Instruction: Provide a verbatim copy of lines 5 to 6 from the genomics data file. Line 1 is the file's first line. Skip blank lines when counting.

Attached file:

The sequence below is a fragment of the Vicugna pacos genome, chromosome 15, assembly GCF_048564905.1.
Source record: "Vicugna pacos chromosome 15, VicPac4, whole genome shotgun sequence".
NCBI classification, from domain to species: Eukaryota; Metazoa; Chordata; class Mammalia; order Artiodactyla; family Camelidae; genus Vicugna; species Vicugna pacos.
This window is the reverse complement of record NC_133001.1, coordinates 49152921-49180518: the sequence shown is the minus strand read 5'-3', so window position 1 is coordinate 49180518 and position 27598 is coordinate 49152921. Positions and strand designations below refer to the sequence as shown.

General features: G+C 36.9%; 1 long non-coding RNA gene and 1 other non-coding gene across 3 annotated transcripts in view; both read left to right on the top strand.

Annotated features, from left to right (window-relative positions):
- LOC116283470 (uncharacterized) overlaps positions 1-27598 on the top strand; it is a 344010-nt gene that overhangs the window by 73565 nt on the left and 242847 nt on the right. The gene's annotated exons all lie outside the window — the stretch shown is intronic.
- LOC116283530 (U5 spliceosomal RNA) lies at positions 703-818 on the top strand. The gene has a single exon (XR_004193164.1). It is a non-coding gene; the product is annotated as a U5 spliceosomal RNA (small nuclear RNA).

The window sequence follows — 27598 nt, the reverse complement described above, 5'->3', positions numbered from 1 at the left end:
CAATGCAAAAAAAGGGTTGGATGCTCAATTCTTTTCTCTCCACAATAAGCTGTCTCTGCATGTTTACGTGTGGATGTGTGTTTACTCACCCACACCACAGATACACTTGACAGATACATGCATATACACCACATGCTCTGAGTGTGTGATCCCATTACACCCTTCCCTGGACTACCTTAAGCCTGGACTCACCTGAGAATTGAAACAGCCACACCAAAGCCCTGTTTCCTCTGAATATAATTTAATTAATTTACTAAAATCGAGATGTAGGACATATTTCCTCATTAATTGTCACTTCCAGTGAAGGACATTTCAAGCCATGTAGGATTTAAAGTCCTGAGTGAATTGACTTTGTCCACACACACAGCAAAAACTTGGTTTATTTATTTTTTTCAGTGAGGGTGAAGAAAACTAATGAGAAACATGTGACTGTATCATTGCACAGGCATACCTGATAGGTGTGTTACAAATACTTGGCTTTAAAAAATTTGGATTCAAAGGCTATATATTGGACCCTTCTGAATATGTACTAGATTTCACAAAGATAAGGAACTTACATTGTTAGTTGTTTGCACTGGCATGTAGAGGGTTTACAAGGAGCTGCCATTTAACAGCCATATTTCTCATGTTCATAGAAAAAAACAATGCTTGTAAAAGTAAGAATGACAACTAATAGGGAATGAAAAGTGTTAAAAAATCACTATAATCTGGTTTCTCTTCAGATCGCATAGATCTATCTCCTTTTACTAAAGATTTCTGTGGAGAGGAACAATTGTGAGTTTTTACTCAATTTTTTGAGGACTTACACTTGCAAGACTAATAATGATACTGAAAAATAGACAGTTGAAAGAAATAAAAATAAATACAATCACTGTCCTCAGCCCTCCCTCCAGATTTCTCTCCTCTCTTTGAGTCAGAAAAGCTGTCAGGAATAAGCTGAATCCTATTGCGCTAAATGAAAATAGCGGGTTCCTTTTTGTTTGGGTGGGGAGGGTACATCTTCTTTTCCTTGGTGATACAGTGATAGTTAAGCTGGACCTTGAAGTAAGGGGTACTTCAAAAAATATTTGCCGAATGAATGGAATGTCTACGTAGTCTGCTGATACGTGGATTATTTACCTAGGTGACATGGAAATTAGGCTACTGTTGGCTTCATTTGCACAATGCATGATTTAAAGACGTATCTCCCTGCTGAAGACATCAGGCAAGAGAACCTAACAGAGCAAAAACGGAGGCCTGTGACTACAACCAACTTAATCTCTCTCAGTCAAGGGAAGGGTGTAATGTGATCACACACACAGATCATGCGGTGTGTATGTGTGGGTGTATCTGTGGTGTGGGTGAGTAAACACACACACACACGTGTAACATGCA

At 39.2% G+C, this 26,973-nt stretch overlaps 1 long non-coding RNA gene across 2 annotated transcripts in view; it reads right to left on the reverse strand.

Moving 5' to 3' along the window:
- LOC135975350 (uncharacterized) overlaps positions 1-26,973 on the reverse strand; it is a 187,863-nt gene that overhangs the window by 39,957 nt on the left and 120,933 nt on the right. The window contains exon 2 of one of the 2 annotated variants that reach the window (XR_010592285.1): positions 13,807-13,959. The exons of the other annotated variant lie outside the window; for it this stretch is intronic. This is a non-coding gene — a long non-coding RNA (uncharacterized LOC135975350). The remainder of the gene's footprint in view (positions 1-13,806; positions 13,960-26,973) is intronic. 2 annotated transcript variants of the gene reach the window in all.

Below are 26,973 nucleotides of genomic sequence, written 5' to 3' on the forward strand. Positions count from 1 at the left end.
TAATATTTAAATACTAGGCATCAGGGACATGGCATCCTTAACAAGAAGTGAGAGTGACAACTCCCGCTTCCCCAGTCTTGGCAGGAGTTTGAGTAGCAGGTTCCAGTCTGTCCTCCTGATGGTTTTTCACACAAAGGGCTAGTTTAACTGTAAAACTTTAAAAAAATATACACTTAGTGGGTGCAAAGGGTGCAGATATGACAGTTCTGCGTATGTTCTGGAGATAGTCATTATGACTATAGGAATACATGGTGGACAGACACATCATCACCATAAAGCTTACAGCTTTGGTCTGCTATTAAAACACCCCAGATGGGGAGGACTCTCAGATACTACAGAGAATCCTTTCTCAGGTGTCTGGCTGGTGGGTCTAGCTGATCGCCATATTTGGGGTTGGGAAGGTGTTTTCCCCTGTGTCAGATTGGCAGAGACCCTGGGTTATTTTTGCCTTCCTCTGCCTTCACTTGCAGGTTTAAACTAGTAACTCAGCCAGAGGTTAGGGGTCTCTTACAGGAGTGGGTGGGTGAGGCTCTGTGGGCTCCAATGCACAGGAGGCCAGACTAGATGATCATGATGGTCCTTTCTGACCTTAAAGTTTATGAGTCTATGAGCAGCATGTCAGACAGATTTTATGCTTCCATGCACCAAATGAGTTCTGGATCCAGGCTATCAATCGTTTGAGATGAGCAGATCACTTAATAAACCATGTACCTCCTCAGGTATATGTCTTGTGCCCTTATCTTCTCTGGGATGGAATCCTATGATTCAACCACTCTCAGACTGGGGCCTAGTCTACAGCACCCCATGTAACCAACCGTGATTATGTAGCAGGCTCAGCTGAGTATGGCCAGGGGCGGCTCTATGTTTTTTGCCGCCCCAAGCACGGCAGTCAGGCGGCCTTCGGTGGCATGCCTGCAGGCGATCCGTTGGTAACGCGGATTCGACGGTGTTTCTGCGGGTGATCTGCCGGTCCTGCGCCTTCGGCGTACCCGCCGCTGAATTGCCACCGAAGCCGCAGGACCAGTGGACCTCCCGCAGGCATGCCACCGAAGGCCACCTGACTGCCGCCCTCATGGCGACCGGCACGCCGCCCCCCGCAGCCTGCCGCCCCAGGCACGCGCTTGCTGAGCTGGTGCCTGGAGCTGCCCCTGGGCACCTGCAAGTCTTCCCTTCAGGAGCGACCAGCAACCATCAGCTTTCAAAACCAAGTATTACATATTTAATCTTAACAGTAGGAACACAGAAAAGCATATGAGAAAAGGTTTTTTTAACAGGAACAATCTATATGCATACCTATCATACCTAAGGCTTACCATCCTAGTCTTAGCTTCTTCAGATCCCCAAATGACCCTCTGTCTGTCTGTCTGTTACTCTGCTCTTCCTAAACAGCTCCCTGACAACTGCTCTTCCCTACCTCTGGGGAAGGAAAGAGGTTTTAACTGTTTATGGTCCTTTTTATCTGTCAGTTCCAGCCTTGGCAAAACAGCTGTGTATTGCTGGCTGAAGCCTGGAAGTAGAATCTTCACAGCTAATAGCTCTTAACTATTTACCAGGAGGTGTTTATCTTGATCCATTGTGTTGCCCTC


General features: G+C 36.9%; 1 long non-coding RNA gene and 1 other non-coding gene across 3 annotated transcripts in view; both read left to right on the top strand.

Annotated features, from left to right (window-relative positions):